新浪湖北孝感VIP(1498544241): Since when does China basketball all of the sudden lose to this kind of crap second-rate group of short people Japan? TMD it’s more shameful than Chinese soccer.

Happy Monday, everyone!

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China to face Japan in FIBA Asia Cup quarters; do we really need this right now?

September 19, 2012


Third place from Group A… plus second place from Group B equals… oh, crap.

Like Asian basketball really needed this to happen.

China, who finished with a 3-1 preliminary round record in Group A, has been matched up with Japan in the FIBA Asia Cup quarterfinals. The Japanese, who are acting as the host nation, went 3-1 in Group B after giving up a fourth quarter lead yesterday to Iran.

After losing to Lebanon in the second game, China has come back to put up back-to-back outputs of 120 points in lopsided wins against Uzbekistan and Macao. China narrowly beat the Philippines in their opening game.

Tomorrow’s game comes at a rather… shall we say tense times between the two countries as their dispute over the sovereignty of the Diaoyu Islands has led to increased fears in Asia and around the world of a Sino-Japan military conflict. The situation over the islands has already trickled over into this competition, with some speculating that China’s four hour wait at the Tokyo airport upon arriving last week was an intentional act by Japanese tournament organizers.

With many fans in China hoping for a big win as a way to show Japan who’s the baddest country in East Asia, there’s likely to be a bit of pressure on Team China tomorrow to win one for the motherland. But, with a roster entirely comprised of players aged 22 years-old and under, the mix of a big continental tournament, a matchup against a pretty good Japan side who has most of their best senior level players, and the pressure to beat the Japanese — not merely as an opponent, but as a sworn mortal enemy that stems from nationalistic, deep-seeded, intense hatred going back to the 1930s — might just be a little too much for these boys to handle.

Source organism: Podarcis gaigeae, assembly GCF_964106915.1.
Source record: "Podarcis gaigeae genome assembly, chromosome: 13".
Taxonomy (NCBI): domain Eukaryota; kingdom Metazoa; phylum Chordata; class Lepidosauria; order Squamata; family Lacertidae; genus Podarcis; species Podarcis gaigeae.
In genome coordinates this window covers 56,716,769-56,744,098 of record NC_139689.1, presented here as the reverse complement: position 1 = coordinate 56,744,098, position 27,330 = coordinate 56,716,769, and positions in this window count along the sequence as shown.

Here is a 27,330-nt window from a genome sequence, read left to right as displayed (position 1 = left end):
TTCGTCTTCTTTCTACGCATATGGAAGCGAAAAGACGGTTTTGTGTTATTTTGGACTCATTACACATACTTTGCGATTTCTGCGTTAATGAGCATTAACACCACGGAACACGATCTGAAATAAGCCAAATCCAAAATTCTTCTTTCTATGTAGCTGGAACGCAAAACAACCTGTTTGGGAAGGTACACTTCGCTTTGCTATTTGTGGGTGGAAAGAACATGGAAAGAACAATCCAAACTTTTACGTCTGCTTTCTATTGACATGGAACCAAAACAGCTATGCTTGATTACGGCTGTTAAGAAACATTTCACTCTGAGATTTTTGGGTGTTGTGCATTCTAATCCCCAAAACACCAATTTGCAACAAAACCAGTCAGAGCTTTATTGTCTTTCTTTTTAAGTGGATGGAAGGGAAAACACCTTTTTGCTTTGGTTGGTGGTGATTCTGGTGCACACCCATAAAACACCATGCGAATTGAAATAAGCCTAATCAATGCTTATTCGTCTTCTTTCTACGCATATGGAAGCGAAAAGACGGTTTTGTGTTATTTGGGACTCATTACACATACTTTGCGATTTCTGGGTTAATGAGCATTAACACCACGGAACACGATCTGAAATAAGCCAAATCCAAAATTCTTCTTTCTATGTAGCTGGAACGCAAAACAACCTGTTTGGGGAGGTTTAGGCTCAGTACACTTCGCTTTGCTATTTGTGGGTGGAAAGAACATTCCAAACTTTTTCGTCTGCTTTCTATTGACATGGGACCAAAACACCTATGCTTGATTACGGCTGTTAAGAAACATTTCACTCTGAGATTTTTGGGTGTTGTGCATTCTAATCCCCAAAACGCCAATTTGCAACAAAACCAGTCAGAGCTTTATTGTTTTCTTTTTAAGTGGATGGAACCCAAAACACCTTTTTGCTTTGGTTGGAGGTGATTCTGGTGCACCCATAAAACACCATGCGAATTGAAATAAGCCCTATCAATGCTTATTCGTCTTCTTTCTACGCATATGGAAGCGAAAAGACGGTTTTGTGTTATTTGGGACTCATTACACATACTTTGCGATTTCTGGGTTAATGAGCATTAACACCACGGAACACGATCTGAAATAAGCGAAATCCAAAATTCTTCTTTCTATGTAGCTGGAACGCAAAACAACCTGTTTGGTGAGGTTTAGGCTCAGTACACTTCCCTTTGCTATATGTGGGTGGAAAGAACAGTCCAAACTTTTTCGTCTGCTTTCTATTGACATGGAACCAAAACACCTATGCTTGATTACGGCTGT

Accordingly, the Chinese Basketball Association came out publicly today to try and downplay the game and attempt to calm down crazy war-thirsty fans  like this dude from Guangdong, who left a comment of “If you can’t win [by playing], you’ll have to win by using your fists!!! Otherwise crawl back to China!” on Sina today.

Said deputy director of the CBA, Hu Jiashi, “This is just a game… I hope the fans won’t put too much pressure on the players [to win].”

Well hey, I hope Liverpool is going to get back into Champions League next year. Doesn’t mean its going to happen.

Unfortunately for hoops fans in China, neither does the prospect of watching this game on TV. According to television listings, the game won’t be televised on CCTV tomorrow night (7pm Tokyo, 6pm Beijing). For those who can get JSports (aka Japanese ESPN) through various internet methods, the game will be televised live on JSports-2.